Google will now help cities plant more trees through its new AI platform - GulfToday

Google will now help cities plant more trees through its new AI platform

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Picture used for illustrative purpose only. TNS

Gulf Today Report

Google has launched a new tool called Tree Canopy Lab that combines Artificial Intelligence (AI) and aerial imagery to help cities see their current tree canopy coverage and plan future tree planting projects, starting with Los Angeles.

This has come in response to policy makers and government leaders around the world aiming to plant more trees to mitigate the effects of climate change.

The new model will help bring down temperatures in warming city pockets by identifying swathes where tree cover is scarce or absent.


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"Trees are increasingly seen as a solution to both lowering street-level temperatures while improving quality of life.

“Yet many cities may not have the budget or resources to locate where every tree in town is, or where new tree-planting efforts are most needed," Google said in a statement.

"With the Tree Canopy Lab, you can see Los Angeles' trees with local context, like what percentage of a neighbourhood has leafy cover, an area's population density, what areas are vulnerable to extreme heat, and which neighbourhood councils can help get new roots in the ground," the company informed.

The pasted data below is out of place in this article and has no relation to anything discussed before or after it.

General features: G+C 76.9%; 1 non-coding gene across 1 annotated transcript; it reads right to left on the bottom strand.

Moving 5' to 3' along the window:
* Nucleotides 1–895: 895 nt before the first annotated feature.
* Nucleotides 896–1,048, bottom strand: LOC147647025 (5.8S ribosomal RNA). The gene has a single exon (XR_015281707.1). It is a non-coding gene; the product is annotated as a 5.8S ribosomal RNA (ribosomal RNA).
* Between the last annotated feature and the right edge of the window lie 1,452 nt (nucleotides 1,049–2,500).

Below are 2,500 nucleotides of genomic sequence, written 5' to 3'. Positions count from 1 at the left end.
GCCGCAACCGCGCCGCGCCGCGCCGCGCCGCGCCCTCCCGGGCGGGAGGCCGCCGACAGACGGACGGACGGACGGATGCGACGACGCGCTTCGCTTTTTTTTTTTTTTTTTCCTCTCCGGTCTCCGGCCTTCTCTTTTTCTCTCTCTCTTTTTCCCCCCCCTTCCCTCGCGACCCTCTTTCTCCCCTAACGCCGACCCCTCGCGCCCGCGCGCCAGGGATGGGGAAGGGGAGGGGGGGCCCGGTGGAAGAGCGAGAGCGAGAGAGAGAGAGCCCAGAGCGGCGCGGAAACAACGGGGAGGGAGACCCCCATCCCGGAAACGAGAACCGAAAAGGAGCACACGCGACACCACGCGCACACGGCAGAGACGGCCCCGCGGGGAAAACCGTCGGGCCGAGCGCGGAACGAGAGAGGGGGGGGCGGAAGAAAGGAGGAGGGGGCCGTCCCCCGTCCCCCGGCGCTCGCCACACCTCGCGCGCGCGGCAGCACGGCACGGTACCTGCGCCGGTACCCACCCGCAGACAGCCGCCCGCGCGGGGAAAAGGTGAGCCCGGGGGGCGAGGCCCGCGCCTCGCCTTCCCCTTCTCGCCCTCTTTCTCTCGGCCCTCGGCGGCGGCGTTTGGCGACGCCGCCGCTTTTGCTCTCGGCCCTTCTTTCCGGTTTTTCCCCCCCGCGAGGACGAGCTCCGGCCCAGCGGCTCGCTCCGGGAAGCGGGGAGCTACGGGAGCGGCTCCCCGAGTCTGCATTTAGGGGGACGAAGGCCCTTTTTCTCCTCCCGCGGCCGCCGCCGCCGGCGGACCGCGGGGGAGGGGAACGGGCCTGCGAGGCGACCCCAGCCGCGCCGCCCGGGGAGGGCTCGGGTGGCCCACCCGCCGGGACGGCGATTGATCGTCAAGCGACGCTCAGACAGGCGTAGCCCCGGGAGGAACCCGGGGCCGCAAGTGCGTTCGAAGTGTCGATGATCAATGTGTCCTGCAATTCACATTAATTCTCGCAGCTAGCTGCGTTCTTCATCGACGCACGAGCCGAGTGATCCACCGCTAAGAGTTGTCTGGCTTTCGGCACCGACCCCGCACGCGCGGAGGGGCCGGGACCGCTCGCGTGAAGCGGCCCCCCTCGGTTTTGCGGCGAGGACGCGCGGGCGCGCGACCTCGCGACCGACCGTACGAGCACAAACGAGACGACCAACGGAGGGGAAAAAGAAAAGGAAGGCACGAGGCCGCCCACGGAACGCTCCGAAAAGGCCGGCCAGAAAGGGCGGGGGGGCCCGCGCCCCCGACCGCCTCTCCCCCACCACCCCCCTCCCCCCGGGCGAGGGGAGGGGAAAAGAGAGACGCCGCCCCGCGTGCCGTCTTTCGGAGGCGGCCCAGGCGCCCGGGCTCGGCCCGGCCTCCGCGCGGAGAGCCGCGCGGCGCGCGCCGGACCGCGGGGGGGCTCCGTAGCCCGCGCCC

Tree Canopy lab is part of the Environmental Insights Explorer platform, a tool that makes it easier for cities to measure, plan and reduce carbon emissions and pollution.

"With aerial imagery collected from planes during the spring, summer and fall seasons, as well as Google AI and Google Earth Engine's data analysis capabilities, we can now pinpoint all the trees in a city and measure their density," Google said.

Google uses a specialised tree-detection AI that automatically scans the images, detects the presence of trees and then produces a map that shows the density of tree cover, also known as "tree canopy."

The lab is capable of indetifying residential blocks with high tree planting potential and locate sidewalks that are vulnerable to higher temperatures due to low canopy coverage.

"With Tree Canopy Lab we've found that more than 50 per cent of Angelenos live in areas with less than 10 per cent tree canopy coverage and 44 per cent of Angelenos live in areas with extreme heat risk," Google said.

The Tree Canopy Lab will be launched in several other cities in the coming years, the company said.

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